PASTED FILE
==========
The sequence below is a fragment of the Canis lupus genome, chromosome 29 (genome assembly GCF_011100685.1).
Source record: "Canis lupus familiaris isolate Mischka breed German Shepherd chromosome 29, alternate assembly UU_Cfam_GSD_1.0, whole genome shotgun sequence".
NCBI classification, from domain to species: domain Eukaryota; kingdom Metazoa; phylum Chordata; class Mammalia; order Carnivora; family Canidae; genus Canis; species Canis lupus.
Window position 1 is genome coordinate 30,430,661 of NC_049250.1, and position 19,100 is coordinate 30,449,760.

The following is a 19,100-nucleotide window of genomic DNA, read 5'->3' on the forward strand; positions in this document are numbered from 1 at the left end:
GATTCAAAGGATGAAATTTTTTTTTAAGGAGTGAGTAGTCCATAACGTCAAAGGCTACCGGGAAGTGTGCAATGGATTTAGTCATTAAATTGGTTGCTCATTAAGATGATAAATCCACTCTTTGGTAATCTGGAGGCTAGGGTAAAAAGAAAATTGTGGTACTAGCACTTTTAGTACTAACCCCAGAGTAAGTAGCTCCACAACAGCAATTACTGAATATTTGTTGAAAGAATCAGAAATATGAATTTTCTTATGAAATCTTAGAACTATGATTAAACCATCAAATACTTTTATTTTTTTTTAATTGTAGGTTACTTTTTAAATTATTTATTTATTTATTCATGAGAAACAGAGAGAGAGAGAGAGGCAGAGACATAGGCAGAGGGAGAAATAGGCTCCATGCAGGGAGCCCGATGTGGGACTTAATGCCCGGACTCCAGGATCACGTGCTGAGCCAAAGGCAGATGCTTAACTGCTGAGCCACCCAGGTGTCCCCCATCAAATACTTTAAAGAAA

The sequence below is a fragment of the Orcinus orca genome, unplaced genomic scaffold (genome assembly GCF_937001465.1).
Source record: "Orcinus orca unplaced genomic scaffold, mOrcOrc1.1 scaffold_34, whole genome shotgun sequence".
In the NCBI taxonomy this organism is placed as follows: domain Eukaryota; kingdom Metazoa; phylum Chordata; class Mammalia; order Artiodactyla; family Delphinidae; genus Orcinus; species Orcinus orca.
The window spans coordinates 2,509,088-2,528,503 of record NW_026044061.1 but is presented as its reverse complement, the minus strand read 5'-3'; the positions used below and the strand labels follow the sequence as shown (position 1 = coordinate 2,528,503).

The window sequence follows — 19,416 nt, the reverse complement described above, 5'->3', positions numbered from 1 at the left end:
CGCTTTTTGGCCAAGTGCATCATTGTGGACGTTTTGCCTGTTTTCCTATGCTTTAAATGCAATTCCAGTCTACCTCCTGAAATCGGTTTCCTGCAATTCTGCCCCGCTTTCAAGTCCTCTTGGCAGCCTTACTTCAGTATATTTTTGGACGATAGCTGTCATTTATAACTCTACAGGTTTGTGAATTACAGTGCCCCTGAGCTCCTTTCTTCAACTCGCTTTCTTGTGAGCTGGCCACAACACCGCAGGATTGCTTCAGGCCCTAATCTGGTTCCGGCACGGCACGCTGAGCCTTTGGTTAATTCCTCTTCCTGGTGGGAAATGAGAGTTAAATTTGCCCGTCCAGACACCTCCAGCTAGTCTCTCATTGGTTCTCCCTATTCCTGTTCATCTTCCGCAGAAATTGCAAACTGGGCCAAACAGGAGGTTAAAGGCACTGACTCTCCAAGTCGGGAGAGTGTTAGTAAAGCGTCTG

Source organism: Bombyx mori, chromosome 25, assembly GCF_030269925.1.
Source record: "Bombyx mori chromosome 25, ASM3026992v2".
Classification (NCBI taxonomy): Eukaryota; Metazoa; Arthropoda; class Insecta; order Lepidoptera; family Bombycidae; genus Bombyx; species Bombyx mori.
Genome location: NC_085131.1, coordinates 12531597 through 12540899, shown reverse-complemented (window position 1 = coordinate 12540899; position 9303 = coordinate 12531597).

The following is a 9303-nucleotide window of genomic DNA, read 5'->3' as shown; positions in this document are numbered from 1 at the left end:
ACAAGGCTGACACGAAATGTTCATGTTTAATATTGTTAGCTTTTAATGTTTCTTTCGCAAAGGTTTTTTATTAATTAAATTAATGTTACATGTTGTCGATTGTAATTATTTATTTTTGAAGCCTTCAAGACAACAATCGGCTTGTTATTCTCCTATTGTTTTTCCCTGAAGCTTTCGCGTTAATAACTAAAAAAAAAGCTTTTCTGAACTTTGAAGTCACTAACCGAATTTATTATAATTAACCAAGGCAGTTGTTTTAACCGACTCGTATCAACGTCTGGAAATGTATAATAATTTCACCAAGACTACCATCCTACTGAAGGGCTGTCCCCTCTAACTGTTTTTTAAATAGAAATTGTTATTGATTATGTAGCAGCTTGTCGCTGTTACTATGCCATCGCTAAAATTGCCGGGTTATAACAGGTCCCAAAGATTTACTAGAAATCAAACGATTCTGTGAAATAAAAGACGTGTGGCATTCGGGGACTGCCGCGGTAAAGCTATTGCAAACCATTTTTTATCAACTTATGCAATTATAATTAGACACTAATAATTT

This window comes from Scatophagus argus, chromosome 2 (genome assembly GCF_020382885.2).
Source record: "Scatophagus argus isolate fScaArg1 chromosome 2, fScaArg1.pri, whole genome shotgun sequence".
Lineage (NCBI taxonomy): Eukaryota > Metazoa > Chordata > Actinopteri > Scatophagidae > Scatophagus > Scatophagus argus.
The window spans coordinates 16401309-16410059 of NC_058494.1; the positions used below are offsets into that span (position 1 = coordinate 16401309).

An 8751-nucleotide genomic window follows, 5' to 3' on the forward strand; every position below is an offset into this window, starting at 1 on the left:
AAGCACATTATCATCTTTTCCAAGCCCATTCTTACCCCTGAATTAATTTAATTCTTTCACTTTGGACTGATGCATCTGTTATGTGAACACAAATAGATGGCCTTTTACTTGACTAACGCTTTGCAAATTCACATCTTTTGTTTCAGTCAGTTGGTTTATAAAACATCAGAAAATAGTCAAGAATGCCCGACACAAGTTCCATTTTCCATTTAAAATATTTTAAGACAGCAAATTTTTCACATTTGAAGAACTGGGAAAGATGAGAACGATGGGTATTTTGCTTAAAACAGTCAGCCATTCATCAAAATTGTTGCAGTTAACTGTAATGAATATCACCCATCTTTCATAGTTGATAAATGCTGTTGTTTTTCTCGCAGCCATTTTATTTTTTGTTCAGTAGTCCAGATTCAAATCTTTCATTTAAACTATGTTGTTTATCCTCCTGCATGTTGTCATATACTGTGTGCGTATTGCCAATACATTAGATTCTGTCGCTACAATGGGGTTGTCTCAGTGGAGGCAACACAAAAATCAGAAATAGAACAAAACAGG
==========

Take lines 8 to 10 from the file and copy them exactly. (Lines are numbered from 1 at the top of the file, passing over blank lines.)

Source record: "Orcinus orca unplaced genomic scaffold, mOrcOrc1.1 scaffold_34, whole genome shotgun sequence".
In the NCBI taxonomy this organism is placed as follows: domain Eukaryota; kingdom Metazoa; phylum Chordata; class Mammalia; order Artiodactyla; family Delphinidae; genus Orcinus; species Orcinus orca.
The window spans coordinates 2,509,088-2,528,503 of record NW_026044061.1 but is presented as its reverse complement, the minus strand read 5'-3'; the positions used below and the strand labels follow the sequence as shown (position 1 = coordinate 2,528,503).